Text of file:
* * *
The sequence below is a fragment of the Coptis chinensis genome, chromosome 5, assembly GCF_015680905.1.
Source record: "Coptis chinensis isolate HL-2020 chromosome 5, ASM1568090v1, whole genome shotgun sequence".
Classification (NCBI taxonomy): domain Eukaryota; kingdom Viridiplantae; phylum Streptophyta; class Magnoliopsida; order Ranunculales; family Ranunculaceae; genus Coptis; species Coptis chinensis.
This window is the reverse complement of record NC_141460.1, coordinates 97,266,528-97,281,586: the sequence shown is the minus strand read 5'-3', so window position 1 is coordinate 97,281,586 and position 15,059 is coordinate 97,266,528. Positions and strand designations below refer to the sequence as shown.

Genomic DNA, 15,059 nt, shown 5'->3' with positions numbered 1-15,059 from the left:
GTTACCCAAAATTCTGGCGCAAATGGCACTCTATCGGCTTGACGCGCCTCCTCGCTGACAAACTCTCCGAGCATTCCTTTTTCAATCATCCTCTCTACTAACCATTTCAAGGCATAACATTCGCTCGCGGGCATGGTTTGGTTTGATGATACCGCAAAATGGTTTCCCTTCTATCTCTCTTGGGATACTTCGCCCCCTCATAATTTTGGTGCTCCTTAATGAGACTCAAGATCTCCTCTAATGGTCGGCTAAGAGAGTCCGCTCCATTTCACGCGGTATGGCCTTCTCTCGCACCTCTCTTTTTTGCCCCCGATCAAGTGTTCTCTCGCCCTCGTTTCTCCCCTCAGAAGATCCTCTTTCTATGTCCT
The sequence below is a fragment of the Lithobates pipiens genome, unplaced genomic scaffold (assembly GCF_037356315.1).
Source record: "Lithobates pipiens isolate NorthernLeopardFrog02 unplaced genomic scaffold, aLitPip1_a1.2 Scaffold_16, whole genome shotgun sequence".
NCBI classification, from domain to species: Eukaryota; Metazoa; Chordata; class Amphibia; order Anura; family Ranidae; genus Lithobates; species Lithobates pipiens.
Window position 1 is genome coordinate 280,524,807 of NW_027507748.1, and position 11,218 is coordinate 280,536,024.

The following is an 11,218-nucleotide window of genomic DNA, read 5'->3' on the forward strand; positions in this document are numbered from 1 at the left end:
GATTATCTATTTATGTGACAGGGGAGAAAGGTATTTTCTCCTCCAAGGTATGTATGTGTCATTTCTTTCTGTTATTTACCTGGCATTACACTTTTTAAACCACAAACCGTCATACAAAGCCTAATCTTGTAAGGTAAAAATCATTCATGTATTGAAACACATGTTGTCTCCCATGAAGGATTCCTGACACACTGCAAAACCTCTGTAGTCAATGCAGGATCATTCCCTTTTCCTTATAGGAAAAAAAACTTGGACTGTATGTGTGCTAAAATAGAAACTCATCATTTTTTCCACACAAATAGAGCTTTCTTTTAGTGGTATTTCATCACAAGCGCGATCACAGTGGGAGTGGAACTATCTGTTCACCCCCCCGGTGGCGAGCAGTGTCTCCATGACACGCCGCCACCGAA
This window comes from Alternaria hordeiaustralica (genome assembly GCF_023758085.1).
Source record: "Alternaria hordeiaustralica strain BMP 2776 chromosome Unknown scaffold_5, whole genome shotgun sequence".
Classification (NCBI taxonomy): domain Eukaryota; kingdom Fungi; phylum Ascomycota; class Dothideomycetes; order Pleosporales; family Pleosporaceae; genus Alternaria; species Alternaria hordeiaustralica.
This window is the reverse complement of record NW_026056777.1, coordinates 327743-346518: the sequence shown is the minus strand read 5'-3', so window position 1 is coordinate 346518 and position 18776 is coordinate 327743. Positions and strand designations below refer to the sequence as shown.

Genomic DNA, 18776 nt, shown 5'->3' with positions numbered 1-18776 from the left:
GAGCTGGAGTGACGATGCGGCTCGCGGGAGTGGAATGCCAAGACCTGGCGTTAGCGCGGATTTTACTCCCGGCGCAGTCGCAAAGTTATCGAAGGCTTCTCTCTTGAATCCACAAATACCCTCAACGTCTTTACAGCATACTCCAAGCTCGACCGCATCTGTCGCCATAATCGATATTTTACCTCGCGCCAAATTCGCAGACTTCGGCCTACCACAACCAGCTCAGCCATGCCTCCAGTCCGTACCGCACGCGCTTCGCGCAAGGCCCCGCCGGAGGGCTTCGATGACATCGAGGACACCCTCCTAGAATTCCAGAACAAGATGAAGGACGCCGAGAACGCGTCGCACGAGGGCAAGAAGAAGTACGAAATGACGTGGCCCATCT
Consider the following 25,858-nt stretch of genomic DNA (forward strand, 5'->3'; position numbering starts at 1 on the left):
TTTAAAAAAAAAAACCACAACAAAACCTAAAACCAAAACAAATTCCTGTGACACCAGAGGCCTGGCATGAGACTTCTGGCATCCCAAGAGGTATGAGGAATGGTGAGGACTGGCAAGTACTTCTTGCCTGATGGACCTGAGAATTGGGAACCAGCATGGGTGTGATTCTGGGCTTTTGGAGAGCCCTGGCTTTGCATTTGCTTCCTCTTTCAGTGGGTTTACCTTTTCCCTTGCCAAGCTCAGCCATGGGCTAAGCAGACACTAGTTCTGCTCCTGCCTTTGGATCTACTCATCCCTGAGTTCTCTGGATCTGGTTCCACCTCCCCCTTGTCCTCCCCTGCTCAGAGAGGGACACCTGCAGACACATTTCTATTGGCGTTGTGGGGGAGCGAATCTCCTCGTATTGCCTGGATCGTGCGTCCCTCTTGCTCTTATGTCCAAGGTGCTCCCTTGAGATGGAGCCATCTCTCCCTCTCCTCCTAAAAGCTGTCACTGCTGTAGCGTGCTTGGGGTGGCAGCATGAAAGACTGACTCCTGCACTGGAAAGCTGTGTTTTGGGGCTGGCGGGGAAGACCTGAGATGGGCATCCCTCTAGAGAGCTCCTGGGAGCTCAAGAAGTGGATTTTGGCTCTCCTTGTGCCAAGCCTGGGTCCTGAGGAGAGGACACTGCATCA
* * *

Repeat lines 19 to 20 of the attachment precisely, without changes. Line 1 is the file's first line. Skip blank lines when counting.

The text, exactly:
Consider the following 25,858-nt stretch of genomic DNA (forward strand, 5'->3'; position numbering starts at 1 on the left):
TTTAAAAAAAAAAACCACAACAAAACCTAAAACCAAAACAAATTCCTGTGACACCAGAGGCCTGGCATGAGACTTCTGGCATCCCAAGAGGTATGAGGAATGGTGAGGACTGGCAAGTACTTCTTGCCTGATGGACCTGAGAATTGGGAACCAGCATGGGTGTGATTCTGGGCTTTTGGAGAGCCCTGGCTTTGCATTTGCTTCCTCTTTCAGTGGGTTTACCTTTTCCCTTGCCAAGCTCAGCCATGGGCTAAGCAGACACTAGTTCTGCTCCTGCCTTTGGATCTACTCATCCCTGAGTTCTCTGGATCTGGTTCCACCTCCCCCTTGTCCTCCCCTGCTCAGAGAGGGACACCTGCAGACACATTTCTATTGGCGTTGTGGGGGAGCGAATCTCCTCGTATTGCCTGGATCGTGCGTCCCTCTTGCTCTTATGTCCAAGGTGCTCCCTTGAGATGGAGCCATCTCTCCCTCTCCTCCTAAAAGCTGTCACTGCTGTAGCGTGCTTGGGGTGGCAGCATGAAAGACTGACTCCTGCACTGGAAAGCTGTGTTTTGGGGCTGGCGGGGAAGACCTGAGATGGGCATCCCTCTAGAGAGCTCCTGGGAGCTCAAGAAGTGGATTTTGGCTCTCCTTGTGCCAAGCCTGGGTCCTGAGGAGAGGACACTGCATCA